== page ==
'Desperate situation': UN confirms typhoid at Palestinian refugee camp in Damascus
The cases confirmed by the UN Agency for Palestinian Refugees (UNRWA) come from blockaded Yarmouk refugee camp in the south of Damascus, which houses displaced Palestinian refugees and Syrian civilians. Over 200 medical consultations have been carried out.
"Our concern is that these typhoid cases only represent the tip of the iceberg, because the erosion of health services and appalling public health standards create a massive, massive risk of diseases breaking out," UNWRA spokesman Chris Gunness told Reuters, adding that the “situation is desperate.”
Caused by the bacteria Salmonella typhi, typhoid is contracted by eating or drinking contaminated substances. Symptoms of the disease include nausea, fever, and abdominal pain. If left untreated, typhoid can lead to complications in the gut and head, which can kill up to one in five patients.
Gunness said agency staff had gained access to Yalda, an area east of the camp, for the first time since June 8, and established a mobile health point there, AP reported. The UNRWA was unable to operate in the camp itself, and has been prevented from doing so since government forces instituted a blockade in 2013.
Fighting in an around the camp has left some 18,000 refugees – including 3,500 children – without food, water, and medical supplies. The situation has prompted aid agencies to urge the warring parties to allow access for aid and evacuations.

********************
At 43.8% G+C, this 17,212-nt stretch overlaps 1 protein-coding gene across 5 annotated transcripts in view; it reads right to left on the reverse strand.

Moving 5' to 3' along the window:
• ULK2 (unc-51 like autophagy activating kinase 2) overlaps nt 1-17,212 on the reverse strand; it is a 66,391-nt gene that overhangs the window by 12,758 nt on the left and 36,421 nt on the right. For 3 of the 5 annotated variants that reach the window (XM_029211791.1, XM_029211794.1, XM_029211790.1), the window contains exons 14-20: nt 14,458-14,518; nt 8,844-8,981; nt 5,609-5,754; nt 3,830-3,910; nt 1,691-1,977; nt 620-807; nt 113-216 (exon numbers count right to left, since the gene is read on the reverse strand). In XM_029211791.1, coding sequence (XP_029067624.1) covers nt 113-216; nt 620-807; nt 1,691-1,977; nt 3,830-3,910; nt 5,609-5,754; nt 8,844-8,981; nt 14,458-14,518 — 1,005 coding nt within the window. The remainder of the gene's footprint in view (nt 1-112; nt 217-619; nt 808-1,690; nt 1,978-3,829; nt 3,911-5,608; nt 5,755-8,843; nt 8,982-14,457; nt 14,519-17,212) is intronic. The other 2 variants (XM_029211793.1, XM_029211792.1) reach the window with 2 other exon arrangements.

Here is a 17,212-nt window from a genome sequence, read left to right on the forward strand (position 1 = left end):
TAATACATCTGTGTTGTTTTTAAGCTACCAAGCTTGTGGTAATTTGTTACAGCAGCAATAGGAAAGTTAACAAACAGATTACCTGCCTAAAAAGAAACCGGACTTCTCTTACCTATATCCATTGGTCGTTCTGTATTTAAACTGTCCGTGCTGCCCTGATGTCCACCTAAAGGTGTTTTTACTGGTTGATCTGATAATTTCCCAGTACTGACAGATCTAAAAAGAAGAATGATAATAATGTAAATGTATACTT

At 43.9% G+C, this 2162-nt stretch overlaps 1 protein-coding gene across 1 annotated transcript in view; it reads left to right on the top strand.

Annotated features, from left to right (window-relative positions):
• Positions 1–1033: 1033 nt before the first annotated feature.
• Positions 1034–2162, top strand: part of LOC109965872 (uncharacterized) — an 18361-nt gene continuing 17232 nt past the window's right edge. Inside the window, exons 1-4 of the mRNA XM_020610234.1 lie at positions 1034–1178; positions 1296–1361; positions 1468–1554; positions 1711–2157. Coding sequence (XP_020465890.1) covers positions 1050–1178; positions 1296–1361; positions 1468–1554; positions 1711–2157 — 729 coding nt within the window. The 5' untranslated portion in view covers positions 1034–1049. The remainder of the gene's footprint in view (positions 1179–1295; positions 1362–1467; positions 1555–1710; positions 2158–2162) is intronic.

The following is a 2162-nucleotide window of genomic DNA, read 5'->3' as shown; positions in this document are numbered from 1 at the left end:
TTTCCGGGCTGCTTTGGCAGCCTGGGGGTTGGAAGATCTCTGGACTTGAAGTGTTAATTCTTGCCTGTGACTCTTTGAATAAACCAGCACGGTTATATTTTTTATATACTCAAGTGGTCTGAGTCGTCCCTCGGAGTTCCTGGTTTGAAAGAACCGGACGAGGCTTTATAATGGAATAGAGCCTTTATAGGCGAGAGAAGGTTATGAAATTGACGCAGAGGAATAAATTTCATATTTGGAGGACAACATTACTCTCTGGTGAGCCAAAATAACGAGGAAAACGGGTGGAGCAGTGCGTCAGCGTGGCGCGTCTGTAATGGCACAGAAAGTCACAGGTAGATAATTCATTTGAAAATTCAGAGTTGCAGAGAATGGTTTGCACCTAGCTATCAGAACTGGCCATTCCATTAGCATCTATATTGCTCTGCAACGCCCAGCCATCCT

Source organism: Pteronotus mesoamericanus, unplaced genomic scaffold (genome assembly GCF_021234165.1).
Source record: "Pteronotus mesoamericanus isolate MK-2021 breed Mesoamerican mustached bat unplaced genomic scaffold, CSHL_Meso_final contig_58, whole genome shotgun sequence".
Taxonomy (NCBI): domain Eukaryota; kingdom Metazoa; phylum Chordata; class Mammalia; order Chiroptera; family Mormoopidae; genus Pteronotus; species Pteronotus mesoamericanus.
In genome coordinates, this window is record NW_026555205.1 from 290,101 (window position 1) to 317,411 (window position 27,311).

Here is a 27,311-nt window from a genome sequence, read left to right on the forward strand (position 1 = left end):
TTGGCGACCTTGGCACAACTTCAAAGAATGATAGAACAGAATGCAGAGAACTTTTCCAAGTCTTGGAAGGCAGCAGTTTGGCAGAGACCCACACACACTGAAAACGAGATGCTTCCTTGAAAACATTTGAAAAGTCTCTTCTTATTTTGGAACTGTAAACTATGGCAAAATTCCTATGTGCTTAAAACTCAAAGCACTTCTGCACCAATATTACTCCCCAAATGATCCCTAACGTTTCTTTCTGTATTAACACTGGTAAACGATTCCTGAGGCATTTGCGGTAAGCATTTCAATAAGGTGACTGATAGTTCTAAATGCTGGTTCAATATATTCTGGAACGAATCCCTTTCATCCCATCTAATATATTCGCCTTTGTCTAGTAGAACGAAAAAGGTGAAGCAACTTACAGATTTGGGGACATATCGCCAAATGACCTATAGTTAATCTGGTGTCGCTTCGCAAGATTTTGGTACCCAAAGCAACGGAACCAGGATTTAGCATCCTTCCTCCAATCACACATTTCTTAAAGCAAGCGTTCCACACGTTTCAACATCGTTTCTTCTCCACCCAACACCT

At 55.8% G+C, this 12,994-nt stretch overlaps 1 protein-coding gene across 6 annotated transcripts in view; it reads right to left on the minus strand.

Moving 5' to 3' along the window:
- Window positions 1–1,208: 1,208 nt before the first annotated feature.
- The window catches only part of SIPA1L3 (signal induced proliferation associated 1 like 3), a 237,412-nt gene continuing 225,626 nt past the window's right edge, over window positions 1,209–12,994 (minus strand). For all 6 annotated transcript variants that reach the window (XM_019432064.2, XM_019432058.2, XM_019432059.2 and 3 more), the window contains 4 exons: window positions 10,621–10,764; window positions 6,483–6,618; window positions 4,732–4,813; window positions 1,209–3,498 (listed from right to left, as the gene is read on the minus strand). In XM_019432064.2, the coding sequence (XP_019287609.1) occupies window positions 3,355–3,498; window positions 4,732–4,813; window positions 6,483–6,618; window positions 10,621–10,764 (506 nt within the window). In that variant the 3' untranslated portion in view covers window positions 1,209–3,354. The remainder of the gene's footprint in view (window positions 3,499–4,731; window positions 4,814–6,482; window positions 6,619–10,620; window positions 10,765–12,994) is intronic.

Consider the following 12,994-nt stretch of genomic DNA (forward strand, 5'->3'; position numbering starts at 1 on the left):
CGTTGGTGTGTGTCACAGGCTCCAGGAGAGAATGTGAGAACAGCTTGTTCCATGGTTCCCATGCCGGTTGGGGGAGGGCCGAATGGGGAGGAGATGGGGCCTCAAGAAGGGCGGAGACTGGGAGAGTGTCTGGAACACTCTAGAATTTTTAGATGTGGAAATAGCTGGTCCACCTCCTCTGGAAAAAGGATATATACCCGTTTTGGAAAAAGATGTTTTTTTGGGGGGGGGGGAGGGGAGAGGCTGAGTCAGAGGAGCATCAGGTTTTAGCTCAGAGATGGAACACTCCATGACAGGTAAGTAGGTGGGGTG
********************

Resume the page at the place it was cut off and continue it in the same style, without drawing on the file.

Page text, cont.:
The camp has come under siege by the Syrian government since 2013. Conditions worsened when Islamic State (IS, formerly ISIS/ISIL) militants attacked the camp in April. They later withdrew, leaving the Al-Qaeda-linked Nusra Front as the biggest force in the camp.
According to Gunness, more than 95 percent of Palestinian refugees in the camp rely on the UNRWA to provide them with daily supplies of food, water, and healthcare.
"Women are dying in childbirth due to a lack of medicine, children are reduced to eating grass because there is no food, and the main water supply hasn't been functional since last September," Gunness said.
"Never has the imperative for sustained humanitarian access been greater,” he added.
Originally built for Palestinians fleeing the 1948 Arab-Israeli war, the camp was home to around 160,000 Palestinians before the Syrian conflict began in 2011. There were 18,000 refugees in the camp when IS militants attacked in April, though several thousand have fled since then, according to Gunness.
The refugee agency also noted "credible reports" of a typhoid outbreak in additional areas of the region, including others in Yarmouk, Yalda, Babila, and Beit Sahem.
Around 21 million people are infected with the disease every year, in WHO’s estimates, while 216,000 to 600,000 die.